On behalf of the Norwegian government Terje Aasland, minister for Petroleum and Energy, apologized this Thursday to the Fosen reindeer herding districts. Minister Aasland admitted that the construction of wind turbines on reindeer pastures are a “human rights violation”. This formal apology, coming after 507 days of inaction, was given reluctantly. But Aasland still maintains that they will find a solution that allows wind power production in the area. Critics are asking why it took four days of occupying Aasland’s ministry, with crowds of hundreds of Sámi activists in the streets of Oslo and one week of daily civil disobedience actions – before the government apologized. Until the protests were scaled up, Aasland maintained that the concessions for the wind turbines were in fact still valid, despite the 2021 verdict.

The Fosen conflict and demonstrations are about much more than a Supreme court verdict. For the Sámi activists, this moment is a chance to bring public attention to the concept of green colonialism in Sápmi. Today, wind power, mining and other industries on Sámi land are legitimised as climate mitigation. Former Sámi Parliament president Aili Keskitalo characterizes these developments as “the paradox of green colonialism. When colonialism has dressed up in nice, green refinery, and we are told that we have to give up our territories and our livelihoods to save the world because of climate change” (The Arctic Circle 2020).

The struggle against green colonialism stretches from Fosen, Øyfjellet and Repparfjord on the Norwegian side of Sápmi – to the struggle against green colonialism in Kiruna and Gállok on the Swedish side. Activists are raising awareness to how indigenous human rights are put aside to make space for “green” industries. The Fosen reindeer herders, like reindeer herders all over Sápmi, are put in an impossible position. Namely struggling against “green” developments and industries in order to protect their livelihoods. Sámi reindeer herding has taken care of the natures and landscapes they depend on for centuries. Paradoxically, this sustainable way of life is pressured by developments in the green transition, taking piece by piece of indigenous land.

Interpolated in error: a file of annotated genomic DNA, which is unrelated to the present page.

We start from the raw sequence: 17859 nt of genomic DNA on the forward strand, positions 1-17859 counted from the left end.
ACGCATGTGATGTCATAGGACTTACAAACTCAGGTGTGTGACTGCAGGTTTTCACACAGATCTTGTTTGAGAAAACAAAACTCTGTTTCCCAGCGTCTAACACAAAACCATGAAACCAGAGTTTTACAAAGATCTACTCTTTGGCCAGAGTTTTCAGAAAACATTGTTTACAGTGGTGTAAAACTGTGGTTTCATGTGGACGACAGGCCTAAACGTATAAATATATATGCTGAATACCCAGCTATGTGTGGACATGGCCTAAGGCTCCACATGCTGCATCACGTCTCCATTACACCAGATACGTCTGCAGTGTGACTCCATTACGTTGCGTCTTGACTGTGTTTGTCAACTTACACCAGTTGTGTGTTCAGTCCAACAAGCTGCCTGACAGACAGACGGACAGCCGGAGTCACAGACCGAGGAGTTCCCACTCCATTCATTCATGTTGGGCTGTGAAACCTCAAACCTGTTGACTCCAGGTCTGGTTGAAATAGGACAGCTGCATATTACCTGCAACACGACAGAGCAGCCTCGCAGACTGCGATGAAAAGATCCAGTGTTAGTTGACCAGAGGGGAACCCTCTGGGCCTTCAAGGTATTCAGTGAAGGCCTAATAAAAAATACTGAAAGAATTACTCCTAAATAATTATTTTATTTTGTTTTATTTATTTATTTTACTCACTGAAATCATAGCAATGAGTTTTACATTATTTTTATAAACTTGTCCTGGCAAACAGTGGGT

Whatever the final outcome, the Fosen conflict is a painful reminder of why there is a lack of trust between Sámi people and Norwegian authorities. If a Supreme court verdict is not enough to respect indigenous human rights and protest Sámi livelihoods, what will it take?

The demonstrations in and around the ministry for Petroleum and Energy have gathered support from a range of political parties, civil society organizations, supporters walking by with food and blankets, artists and a local church – all of whom raise spirits by making sure the activists are warm, hydrated and fed. The solidarity, both from all over Norway and abroad, is fueling the protests until their demands are met. Sámi human rights are not optional in the green transition.

Baaj Vaeride Årrodh – Let the mountains live!